GOSHEN — Goshen College announced Monday morning, May 13 that they will only purchase electricity from renewable energy sources.
GCPresident Jim Brenneman announced that the school will be participating in NIPSCO’s new Green Power Program, becoming the first major client of the utilities provider to agree to purchase all of its electricity from sources such as wind and solar generators.
“From today onward, no more coal, gas or oil will be burned, no more carbon dioxide will be introduced into the atmosphere to provide electricity for Goshen College,” Brenneman said.
Brenneman, Utilities Manager and Sustainability Coordinator Glenn Gilbert and NIPSCO Public Affairs Manager Angela Nelson spoke to students and faculty at a forum held in College Mennonite Church, explaining the school’s history in environmental affairs and the next step they are about to take in energy conservation.
Under the Green Power Program, the school buys energy-efficient power from NIPSCO, paying a monthly premium in addition to the standard electric rate.
The college’s payment covers the NIPSCO’s purchase of renewable energy certificates (RECs). RECs are issued by Green-e Energy, an independent third-party certifier, to ensure that the renewable energy meets environmental and consumer-protection regulations.
Gilbert noted the importance of carbon dioxide to the cycle of life, but, “We’ve cheated the system,” expelling far more into the atmosphere than is necessary or healthy to the planet, he explained.
Through various programs and initiatives, Gilbert said the school has already decreased their carbon footprint by about 36 percent since Brenneman signed the American College and University Presidents’ Commitment in 2007, an agreement noting Goshen College’s intentional attempt to “neutralize greenhouse gas emissions.”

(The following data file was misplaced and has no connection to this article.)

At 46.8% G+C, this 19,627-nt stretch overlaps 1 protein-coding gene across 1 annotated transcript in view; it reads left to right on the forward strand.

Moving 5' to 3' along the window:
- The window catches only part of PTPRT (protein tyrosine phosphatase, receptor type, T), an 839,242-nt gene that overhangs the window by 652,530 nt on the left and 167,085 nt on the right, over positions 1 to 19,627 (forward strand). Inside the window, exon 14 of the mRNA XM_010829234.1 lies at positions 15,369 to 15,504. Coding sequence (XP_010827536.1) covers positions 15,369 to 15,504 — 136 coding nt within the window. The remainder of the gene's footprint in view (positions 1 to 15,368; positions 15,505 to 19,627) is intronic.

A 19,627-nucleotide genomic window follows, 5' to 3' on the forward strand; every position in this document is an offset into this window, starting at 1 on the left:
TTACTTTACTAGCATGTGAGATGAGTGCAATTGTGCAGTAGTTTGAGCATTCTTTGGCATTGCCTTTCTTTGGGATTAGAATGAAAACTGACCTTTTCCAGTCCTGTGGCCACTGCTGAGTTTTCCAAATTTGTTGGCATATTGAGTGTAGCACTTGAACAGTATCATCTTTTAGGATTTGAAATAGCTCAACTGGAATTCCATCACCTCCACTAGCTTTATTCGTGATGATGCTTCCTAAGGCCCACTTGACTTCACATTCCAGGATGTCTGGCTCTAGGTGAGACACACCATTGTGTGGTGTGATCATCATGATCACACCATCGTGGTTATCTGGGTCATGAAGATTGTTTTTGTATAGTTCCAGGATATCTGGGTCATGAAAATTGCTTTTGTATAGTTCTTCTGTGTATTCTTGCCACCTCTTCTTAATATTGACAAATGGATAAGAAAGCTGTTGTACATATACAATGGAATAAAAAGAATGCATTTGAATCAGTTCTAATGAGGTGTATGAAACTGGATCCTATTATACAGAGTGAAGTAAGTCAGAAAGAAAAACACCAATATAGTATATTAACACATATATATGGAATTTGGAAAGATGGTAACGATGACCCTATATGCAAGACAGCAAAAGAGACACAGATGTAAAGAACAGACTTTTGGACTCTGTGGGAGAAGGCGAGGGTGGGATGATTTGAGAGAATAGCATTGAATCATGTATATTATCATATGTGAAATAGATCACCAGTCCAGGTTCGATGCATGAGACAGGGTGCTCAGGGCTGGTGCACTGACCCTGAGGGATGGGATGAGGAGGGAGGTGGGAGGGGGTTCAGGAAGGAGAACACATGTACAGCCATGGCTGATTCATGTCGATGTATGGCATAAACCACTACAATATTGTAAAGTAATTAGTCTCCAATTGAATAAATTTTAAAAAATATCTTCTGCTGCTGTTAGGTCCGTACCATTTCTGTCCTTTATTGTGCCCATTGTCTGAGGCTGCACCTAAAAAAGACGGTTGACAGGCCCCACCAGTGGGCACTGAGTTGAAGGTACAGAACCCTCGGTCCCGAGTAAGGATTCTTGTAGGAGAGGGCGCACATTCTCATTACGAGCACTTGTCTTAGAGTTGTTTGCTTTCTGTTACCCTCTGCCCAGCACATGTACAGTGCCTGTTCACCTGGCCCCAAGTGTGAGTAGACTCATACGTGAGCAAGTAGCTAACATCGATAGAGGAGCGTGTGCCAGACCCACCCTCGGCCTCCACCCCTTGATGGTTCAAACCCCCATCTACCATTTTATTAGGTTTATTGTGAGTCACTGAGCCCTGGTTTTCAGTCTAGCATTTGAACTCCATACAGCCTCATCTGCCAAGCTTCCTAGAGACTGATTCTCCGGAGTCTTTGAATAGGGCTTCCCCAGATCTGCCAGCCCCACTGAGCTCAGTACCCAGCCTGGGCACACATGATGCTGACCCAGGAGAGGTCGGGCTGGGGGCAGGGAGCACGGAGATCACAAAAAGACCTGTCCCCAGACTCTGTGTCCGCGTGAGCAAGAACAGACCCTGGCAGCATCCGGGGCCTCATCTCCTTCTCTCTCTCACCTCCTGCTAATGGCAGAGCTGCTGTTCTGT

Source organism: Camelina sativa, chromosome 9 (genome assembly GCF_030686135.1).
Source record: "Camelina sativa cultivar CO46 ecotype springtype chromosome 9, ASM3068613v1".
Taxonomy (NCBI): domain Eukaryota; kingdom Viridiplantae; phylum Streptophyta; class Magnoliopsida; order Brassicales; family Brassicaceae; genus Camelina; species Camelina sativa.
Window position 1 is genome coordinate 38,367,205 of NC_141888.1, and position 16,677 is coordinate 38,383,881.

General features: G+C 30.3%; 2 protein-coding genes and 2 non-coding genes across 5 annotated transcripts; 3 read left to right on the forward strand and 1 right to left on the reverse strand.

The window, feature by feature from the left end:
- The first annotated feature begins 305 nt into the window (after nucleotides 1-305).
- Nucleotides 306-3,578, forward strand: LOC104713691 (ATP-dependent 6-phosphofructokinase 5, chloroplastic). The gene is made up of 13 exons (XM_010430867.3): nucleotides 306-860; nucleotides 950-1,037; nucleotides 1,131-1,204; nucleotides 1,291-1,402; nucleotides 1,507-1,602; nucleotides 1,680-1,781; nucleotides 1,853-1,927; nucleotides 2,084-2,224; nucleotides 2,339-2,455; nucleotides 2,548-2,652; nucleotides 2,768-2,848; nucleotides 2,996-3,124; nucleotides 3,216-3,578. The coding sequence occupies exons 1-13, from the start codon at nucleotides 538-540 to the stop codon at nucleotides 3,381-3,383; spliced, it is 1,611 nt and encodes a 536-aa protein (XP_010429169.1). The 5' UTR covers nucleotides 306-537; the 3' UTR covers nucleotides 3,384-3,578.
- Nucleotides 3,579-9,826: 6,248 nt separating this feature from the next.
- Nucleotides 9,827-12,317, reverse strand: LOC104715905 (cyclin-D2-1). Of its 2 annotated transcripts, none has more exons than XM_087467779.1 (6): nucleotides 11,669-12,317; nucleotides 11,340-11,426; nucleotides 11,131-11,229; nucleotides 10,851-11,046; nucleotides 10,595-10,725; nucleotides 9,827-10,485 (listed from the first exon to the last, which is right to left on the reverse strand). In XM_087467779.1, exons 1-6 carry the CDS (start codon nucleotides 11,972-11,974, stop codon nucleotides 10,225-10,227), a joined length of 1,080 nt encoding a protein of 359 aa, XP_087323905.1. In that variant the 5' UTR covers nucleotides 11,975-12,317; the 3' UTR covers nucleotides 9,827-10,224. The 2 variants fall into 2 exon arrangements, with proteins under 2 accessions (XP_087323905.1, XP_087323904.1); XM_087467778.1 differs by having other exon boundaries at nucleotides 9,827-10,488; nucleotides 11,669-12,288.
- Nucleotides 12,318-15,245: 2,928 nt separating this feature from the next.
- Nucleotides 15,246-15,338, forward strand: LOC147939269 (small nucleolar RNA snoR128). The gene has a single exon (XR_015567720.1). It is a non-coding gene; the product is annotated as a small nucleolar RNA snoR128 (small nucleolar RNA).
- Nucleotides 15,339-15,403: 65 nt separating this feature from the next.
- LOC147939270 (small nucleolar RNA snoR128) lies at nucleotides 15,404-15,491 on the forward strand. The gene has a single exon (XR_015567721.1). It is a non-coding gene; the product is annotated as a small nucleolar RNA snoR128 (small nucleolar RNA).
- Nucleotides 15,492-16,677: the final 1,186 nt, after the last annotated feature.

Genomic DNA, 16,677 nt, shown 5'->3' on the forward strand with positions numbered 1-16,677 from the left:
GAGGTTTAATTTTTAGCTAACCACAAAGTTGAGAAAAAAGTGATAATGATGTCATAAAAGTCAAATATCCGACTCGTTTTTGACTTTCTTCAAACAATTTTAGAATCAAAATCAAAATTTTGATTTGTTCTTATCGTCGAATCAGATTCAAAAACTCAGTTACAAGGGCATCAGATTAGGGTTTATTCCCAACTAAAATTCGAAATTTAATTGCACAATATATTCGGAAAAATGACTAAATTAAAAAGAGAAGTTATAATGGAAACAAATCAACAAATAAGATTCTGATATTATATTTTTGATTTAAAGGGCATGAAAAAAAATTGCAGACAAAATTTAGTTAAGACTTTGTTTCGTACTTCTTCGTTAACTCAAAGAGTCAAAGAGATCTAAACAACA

The move to solely purchase electricity from “green” energy sources means the school will reduce their footprint by an additional 45 percent.
Nelson said NIPSCO just recently introduced the Green Power Program in the first quarter of this year.
While available to all NIPSCO customers, the majority of customers utilizing the program have been residential and Goshen College’s decision makes them the first of NIPSCO’s major clients to agree to only use energy-efficient electricity.
To recognize Goshen College’s past and present sustainability efforts, as well as those yet to come, Nelson presented Brenneman and Gilbert a $5,000 grant to be used by the school’s Ecological Stewardship Committee.
Though this is another significant step for the college in their ongoing search for sustainability, Gilbert said there is more work to be done.
“We’re not through conserving,” he said, adding that the college has will remain somewhat reliant on natural gas for heating.
“Caring for the creation is one of the defining challenges of our time,” Brenneman stated.
“It’s a long, historic commitment that we’ve made, not only here at Goshen College, but part of our historic faith tradition as well,” he added after the forum. “Creation care is, I think, one of the defining challenges of our time, and it traces way back to when creation first began. God said it was good and we take that with the utmost seriousness and try to preserve creation so it’s an exciting day for us.”